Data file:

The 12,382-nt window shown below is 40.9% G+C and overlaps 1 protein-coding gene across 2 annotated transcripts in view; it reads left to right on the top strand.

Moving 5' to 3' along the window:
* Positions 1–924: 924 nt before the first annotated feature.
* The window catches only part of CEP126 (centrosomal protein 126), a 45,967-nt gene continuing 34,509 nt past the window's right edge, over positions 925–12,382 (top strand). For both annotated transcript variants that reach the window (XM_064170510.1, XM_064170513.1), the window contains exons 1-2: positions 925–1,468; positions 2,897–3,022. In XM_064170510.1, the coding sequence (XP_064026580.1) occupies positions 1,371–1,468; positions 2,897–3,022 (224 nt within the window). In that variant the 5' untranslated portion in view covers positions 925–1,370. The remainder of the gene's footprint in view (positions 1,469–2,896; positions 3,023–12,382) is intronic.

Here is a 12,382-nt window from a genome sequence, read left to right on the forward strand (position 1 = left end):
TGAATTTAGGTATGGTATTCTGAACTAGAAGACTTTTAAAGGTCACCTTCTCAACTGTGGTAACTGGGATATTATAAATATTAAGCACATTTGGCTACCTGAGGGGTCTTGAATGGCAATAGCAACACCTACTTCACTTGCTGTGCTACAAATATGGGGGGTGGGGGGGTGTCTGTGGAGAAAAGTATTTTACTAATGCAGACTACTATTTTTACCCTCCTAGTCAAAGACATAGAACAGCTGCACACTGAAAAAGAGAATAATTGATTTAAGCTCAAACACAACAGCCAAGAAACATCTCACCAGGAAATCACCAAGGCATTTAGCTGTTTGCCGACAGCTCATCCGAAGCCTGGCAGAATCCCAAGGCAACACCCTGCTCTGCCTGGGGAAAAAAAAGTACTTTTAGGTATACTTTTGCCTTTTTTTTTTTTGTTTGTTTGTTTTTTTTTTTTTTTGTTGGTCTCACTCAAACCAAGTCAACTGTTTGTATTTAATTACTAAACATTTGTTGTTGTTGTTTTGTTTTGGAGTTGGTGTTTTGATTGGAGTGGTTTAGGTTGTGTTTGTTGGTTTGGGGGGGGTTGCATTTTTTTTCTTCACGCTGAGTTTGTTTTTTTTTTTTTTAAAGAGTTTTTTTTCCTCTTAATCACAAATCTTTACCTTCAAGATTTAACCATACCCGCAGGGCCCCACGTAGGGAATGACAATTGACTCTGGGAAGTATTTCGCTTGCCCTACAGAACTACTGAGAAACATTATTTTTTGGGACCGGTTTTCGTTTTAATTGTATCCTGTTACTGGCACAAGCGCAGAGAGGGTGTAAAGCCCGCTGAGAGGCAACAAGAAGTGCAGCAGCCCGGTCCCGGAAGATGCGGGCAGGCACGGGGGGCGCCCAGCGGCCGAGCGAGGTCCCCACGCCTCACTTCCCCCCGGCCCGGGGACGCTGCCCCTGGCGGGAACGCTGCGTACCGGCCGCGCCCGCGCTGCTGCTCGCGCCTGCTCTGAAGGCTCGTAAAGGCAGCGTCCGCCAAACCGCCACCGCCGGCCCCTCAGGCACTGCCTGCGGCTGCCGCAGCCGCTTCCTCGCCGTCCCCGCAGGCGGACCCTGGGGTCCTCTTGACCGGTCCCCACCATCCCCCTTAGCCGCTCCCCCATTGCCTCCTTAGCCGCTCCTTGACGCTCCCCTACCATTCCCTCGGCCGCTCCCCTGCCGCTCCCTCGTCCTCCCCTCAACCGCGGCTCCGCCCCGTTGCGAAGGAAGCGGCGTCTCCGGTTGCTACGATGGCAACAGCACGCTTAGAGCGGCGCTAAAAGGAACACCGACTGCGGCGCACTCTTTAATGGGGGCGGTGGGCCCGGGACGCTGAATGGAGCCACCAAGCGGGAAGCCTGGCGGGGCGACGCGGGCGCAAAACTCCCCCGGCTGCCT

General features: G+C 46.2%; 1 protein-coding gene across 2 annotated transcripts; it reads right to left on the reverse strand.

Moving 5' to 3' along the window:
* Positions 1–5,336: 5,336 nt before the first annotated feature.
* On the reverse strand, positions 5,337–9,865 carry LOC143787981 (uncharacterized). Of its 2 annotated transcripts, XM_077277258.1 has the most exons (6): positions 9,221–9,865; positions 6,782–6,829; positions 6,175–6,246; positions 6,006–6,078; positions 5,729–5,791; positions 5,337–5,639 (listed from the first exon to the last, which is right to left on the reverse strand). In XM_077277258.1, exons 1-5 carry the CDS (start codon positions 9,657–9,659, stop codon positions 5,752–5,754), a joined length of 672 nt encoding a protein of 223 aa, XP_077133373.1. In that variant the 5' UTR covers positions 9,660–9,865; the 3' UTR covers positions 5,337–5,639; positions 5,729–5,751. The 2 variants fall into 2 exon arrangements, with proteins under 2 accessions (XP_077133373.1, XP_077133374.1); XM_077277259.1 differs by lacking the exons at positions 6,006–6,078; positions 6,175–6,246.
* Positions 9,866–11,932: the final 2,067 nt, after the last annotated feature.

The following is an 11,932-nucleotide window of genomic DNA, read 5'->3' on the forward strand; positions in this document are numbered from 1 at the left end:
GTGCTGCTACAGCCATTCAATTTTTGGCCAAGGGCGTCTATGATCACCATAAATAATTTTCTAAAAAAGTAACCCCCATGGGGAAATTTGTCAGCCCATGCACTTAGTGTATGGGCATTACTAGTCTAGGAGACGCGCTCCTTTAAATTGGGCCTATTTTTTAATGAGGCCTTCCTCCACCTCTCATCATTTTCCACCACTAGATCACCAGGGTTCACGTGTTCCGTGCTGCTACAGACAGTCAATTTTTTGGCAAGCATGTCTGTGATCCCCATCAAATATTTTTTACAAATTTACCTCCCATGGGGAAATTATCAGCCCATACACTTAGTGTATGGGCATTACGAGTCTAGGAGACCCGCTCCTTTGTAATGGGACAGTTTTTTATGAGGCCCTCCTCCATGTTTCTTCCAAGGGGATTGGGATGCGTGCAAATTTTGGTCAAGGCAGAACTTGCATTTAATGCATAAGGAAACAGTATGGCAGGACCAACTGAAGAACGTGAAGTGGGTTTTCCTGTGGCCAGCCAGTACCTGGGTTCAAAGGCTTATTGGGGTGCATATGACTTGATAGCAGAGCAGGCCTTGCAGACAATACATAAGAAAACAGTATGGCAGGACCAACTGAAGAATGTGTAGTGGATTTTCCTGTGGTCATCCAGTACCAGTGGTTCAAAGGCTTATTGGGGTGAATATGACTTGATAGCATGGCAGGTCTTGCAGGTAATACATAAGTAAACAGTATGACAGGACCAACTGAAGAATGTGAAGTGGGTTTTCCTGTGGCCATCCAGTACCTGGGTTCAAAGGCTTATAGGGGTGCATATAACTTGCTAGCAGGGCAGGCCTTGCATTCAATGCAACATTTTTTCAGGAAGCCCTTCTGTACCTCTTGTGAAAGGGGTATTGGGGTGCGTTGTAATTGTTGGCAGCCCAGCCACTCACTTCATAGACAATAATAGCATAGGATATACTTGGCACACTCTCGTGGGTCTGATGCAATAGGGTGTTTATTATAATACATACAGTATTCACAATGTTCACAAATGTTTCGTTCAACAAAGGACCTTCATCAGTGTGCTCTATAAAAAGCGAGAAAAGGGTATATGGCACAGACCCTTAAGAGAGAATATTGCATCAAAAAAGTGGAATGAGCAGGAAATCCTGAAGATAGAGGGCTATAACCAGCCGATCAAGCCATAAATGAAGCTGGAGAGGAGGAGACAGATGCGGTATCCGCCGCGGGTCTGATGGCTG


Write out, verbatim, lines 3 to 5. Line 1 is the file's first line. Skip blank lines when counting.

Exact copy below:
* Positions 1–924: 924 nt before the first annotated feature.
* The window catches only part of CEP126 (centrosomal protein 126), a 45,967-nt gene continuing 34,509 nt past the window's right edge, over positions 925–12,382 (top strand). For both annotated transcript variants that reach the window (XM_064170510.1, XM_064170513.1), the window contains exons 1-2: positions 925–1,468; positions 2,897–3,022. In XM_064170510.1, the coding sequence (XP_064026580.1) occupies positions 1,371–1,468; positions 2,897–3,022 (224 nt within the window). In that variant the 5' untranslated portion in view covers positions 925–1,370. The remainder of the gene's footprint in view (positions 1,469–2,896; positions 3,023–12,382) is intronic.

Here is a 12,382-nt window from a genome sequence, read left to right on the forward strand (position 1 = left end):